Travelling with the truffler

We’re are about halfway through our family holiday to the remote ends of the earth. It has been the first time we’ve taken Ursula on a plane so we thought we’d make it a big journey while we are at it.

To her credit she was mostly fine with the 24 hours on a plane required to get to the other side of the world. Most of the tears were during take-off and landing when it was hard to explain pressurisation to a 16 month old child. There were a few other snatches of complaint due to tiredness but otherwise it went well. It helps that she is a very cute child who instantly won over the cabin crew who were keen to help keeping her amused. She even had a freshly prepared meal of Salmon Fried Rice cooked for her by the First Class cabin crew.

Before we left the UK I had left Ursula playing in the kitchen while I sorted something out in the living room. When I came back into the suspiciously quiet kitchen I found the following example of toddler OCD:

OCD much?

An interesting aspect of having psychologist for a mother-in-law is the wonderful insight she gives me on how the mind works. It had only been few weeks earlier that we had been talking about a common behaviour that often precedes a spurt in language development. It seems as children start getting their heads around the concept of things belonging to categories they will start sorting their toys (or anything else) into organised piles. Obviously an understanding of the fact things can exist in categories is a prerequisite for understanding a lot of things about language.

I make the distinction between language and speech because the two are very different skills. Language is primarily a cognitive ability to map communicated ideas to abstract concepts. Speech is the vocalisation of that communication and involves fairly precise control of a dizzying array of muscles in our mouth and vocal chords. The mastery of this physical skill takes a lot longer so often the distinction between words is only recognisable to parents and others who spend a lot of time with the child.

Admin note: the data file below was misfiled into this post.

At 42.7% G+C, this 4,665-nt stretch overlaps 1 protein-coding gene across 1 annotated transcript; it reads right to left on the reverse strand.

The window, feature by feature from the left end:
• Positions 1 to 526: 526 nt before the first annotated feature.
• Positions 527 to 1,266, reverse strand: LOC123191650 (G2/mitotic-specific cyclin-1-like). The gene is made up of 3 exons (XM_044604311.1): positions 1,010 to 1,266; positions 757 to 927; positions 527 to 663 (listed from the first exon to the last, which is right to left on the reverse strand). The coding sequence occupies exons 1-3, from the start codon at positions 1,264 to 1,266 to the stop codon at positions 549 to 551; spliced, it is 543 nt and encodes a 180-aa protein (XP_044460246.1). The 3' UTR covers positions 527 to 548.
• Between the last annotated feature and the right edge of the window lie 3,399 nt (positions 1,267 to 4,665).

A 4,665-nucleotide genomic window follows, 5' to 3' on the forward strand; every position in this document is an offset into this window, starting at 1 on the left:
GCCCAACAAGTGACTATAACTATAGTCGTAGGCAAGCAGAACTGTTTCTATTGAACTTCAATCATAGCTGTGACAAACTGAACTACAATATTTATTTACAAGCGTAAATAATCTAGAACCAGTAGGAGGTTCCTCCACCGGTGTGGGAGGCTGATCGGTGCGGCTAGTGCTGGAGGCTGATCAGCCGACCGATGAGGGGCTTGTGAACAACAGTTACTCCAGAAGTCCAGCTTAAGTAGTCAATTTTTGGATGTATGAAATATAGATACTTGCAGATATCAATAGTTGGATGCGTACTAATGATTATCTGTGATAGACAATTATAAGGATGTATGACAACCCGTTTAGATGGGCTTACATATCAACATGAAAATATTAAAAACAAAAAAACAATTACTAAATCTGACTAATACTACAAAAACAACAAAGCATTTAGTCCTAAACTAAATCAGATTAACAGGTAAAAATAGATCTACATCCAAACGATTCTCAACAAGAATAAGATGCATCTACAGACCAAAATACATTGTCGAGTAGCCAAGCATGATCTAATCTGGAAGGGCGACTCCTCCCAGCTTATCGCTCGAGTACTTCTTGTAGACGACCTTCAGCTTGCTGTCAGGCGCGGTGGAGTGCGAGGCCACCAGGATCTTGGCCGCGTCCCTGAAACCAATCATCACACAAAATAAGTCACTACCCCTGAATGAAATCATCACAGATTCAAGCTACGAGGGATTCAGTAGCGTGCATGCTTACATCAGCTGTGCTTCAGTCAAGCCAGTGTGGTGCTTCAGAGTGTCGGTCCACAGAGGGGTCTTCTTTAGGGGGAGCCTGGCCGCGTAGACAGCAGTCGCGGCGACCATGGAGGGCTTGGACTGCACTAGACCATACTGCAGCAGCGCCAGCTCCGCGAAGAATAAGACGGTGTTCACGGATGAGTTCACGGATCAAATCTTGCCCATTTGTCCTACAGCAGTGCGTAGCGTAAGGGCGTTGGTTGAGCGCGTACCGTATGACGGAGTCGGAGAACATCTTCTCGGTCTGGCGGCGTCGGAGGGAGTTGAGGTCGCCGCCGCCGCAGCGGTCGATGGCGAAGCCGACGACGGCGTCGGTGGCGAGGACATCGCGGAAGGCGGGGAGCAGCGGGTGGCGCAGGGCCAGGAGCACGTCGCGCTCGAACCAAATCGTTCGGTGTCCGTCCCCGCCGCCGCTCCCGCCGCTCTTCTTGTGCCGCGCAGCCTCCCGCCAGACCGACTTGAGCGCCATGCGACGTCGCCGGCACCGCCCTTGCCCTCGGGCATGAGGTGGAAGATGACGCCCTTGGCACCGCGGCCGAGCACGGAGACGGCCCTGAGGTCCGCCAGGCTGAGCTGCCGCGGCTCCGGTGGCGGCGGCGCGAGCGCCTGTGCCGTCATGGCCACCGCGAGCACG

Ursula has been understanding basic instructions for some time now and it’s now possible to send her off to fetch or carry things with a reasonable degree of success. Combined with her deistic pointing there has been genuine two way communication for some time. However perhaps due to fluke or stimulated by the new environment she’s in on holiday we are starting to see an explosion in words. She’s had the basic “Dadadada” and “Momamama” for sometime although it’s hard to distinguish from the baby babbling she’s been doing for a long time. We have long joked about her generic use of “dat/cat” for the cat and then pretty much any other object she was pointing at. Just before we left she had started associating “NaNa” with bananas (a favourite food of hers). We now have distinct sounds for birds, cats, dogs and my favourite “papa” for the Nexus 7 which we call the PadPad so as to avoid confusing it with the Apple brand product ;-)

My mum found my description of all this behaviour very amusing as I swing between proud Dad and scientific curiosity. I will put on the record that I’m not treating my daughter as a lab experiment but I do find the whole development of language and mind fascinating. I understand now why watching your kids grow and develop is so often cited by parents as one of the main joys of parenthood.

One Comment

  1. I to think it is fascinating but am curious as to why a computer scientist drops his normal language when describing his daughters actions. Surely she has identified “Classes” of objects like “Cat” of which “Zen” would be an instance. Similarly when she resolves cat/nat/dat into the Class Animal then the discrete instances Cat, Dog, Shark, Dad would fall into place? I am sure categories are the same as classes as I am sure she would not consider a “red” “shark” in the same category as a “red””bora” which is a means of transport. i.e. similar property but different methods :)

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